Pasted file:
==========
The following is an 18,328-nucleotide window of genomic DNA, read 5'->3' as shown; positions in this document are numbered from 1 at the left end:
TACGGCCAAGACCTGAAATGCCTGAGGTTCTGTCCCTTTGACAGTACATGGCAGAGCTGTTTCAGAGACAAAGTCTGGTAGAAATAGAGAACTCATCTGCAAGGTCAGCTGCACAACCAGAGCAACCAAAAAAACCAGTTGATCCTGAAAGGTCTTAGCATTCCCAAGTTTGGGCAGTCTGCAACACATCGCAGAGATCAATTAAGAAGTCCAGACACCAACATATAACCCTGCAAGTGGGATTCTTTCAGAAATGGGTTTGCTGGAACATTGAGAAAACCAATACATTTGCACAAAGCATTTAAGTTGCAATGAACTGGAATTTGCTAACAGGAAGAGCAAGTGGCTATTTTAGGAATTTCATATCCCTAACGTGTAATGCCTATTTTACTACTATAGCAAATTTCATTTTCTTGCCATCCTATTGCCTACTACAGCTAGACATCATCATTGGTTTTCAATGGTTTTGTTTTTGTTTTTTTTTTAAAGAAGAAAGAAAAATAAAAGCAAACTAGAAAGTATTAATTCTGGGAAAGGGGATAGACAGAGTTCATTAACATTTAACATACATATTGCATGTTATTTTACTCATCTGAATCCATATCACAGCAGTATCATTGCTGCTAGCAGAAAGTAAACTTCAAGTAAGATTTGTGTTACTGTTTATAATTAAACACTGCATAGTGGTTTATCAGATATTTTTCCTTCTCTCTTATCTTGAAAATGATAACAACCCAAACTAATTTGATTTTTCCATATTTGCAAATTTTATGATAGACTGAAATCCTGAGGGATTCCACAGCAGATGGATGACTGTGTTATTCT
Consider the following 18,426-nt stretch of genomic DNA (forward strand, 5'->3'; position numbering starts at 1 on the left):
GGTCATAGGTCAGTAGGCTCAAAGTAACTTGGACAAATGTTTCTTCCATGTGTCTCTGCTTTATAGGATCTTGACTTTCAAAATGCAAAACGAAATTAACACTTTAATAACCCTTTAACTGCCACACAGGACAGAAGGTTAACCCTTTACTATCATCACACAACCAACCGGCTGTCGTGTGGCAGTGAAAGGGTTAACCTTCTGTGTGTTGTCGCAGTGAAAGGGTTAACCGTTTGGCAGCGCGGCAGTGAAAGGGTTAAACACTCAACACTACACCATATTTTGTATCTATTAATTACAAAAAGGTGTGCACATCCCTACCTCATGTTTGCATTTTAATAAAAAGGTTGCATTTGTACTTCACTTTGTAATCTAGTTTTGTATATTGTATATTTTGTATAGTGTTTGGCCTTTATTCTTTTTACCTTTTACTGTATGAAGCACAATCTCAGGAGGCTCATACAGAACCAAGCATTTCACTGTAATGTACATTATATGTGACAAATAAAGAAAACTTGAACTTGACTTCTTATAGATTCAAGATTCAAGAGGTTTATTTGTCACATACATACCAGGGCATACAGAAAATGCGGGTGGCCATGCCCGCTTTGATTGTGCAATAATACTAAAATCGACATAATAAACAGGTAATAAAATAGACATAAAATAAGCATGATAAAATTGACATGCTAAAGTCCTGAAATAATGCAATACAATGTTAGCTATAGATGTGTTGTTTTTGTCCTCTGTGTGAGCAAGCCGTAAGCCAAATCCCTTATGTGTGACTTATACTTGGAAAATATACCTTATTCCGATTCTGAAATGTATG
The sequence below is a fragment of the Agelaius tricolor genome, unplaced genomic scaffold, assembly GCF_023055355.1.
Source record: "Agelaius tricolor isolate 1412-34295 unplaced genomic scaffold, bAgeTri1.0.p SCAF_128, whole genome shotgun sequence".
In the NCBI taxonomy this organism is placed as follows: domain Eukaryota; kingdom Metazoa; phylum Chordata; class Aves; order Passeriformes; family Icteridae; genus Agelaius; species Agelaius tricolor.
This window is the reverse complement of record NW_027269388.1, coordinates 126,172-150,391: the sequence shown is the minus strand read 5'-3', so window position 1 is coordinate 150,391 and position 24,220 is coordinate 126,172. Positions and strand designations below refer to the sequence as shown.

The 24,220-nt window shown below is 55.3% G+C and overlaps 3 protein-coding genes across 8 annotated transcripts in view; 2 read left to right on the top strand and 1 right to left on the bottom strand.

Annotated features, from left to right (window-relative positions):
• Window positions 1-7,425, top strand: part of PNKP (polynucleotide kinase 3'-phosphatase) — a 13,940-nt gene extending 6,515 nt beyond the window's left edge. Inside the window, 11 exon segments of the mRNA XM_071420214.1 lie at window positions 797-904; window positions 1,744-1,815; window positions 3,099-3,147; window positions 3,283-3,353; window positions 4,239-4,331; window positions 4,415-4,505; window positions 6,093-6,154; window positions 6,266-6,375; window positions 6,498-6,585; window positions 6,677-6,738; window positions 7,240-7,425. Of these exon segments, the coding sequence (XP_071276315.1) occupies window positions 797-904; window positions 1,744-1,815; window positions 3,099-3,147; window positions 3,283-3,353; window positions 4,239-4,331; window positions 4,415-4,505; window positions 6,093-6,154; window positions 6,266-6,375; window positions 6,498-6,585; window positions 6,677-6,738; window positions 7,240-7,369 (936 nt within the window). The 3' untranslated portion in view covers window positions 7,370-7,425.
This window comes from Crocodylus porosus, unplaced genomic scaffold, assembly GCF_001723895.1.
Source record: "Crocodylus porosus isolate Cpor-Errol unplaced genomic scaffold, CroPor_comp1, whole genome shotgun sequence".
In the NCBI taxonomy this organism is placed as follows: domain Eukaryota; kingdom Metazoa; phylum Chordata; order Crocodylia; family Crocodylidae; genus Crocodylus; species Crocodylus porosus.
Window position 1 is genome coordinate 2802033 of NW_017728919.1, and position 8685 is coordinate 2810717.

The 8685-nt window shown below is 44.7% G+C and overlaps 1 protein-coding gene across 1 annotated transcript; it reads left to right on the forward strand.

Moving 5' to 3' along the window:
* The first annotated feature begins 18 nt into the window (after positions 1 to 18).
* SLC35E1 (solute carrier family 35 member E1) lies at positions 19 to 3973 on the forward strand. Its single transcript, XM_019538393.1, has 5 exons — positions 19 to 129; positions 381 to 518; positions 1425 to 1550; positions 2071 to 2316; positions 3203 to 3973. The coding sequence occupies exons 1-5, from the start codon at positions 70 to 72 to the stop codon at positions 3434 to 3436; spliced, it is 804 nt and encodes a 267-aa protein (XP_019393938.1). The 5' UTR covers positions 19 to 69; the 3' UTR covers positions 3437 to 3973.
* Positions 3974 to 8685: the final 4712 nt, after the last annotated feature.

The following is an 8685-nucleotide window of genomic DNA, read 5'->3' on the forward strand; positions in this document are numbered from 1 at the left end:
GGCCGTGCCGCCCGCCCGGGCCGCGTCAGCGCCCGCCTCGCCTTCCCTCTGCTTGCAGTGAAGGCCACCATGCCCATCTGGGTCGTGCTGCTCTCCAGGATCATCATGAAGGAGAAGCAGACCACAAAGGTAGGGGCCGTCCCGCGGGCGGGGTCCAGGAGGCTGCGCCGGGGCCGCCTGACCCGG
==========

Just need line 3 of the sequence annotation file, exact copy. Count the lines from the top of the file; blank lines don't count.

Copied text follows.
Consider the following 18,426-nt stretch of genomic DNA (forward strand, 5'->3'; position numbering starts at 1 on the left):